The Odd Career of Melvin Mora

So, when I read that the Baltimore Orioles were not going to pick up Melvin Mora‘s $8 million option I thought I’d check out whether or not this was a good decision. I didn’t even have to run the calculations to see that he’s not worth his option. And given his age, he may be done. But, it was his age that caught me off guard. I haven’t followed his career closely, and I had not realized how old he is.

He didn’t make it to the majors until age 27; and once he made it, he wasn’t all that spectacular. But, at 31, he batted .317/.418/.503—his first season with an OPS over .750. From 31–33 he averaged .312/.391/.513. Since then, he’s been a 750 OPS player. It’s an odd career shape—I wouldn’t advise projecting such a large mid-career bump—but it’s not unexpected that someone has a career like this.

What amazes me most is that he was allowed to stick around long enough to have his excellent years from 31–33. In most cases, teams give up on players in their late 20s who are past the development stage. But, for whatever reason, the O’s stuck by him and it paid off. His career path reminds me a little of Matt Diaz, who arrived later than most prospects, but has had a nice career since.

I believe that these types of players are underused by teams. Rather than waiting for a guy to bloom, teams (and players) just give up. But peak age for players is in the 29–30 range—not 27, as is often claimed—so many player leave the game before their time is up. Why not keep a few veterans at Triple-A, maybe even pay them a little more just to hang around? If one does blossom, he’s reserved and cheap through his peak.

3 Responses “The Odd Career of Melvin Mora”

  1. I think the Orioles didn’t give up on Mora because of his versatility. Early in his career he played shortstop, second base, third base and outfield, including center field. When you can post and OPS+ in the 85-95 range and play all over the diamond, that’s valuable to a club.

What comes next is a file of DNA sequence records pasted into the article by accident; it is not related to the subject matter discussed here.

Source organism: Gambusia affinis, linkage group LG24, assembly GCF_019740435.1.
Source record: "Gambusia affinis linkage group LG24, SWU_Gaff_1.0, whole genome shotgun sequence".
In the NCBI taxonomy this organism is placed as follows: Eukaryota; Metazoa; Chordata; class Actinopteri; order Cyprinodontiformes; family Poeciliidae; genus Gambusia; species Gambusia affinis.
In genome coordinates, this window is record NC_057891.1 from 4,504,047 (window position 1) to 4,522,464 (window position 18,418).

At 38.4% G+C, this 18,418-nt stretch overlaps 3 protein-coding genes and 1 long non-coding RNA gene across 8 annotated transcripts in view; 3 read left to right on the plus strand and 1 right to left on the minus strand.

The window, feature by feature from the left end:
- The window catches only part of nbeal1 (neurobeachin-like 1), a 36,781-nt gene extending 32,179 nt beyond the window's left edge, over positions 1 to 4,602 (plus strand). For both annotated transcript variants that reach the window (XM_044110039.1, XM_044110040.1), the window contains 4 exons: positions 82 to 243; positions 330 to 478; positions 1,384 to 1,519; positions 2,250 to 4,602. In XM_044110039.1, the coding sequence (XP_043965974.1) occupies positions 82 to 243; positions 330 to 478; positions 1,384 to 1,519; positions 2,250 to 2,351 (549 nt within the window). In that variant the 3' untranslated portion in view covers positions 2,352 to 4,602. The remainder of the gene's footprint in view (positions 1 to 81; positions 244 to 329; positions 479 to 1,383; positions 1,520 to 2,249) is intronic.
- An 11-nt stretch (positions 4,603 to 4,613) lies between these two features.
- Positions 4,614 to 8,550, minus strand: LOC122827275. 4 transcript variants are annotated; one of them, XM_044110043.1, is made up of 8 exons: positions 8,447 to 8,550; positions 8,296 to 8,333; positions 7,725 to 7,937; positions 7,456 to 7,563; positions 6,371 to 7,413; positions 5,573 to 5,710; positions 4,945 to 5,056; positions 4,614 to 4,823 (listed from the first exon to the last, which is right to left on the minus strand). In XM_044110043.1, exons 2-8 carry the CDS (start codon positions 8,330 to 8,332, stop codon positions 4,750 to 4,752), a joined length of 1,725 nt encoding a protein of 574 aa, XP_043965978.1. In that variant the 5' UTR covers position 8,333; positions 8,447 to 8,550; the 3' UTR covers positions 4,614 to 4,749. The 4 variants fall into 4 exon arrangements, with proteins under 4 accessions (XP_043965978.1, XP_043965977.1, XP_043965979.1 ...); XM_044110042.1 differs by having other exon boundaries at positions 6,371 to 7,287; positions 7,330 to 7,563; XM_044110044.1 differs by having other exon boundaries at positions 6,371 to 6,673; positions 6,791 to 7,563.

2. Devon says:

    Yeah, I always thought Mora was overrated. Good but overrated because he couldn’t get on base consistent enough.

    Cool idea to keep a few vet’s in AAA a little longer and pay ‘em to stay through 30 to see if they blosom.

  3. Brad says:

    One possible counter-argument is the talent beneath older players. If it looks like a 27-year old infielder is never going to reach the majors, then he’s not going to directly add value to the parent club. In turn, he’s taking up a roster spot a younger player could be filling, potentially developing into a future star. Sure, a team could try to shuffle these Melvin Mora-type players away at a lower level or have them ride the pine, but would they be at their highest levels of ability after facing lesser competition if and when they do get the call?

    I think there definitely needs to be greater patience and balance, but there just may not be enough space (or time) to play with in a lot of these situations. I don’t know, what do you think?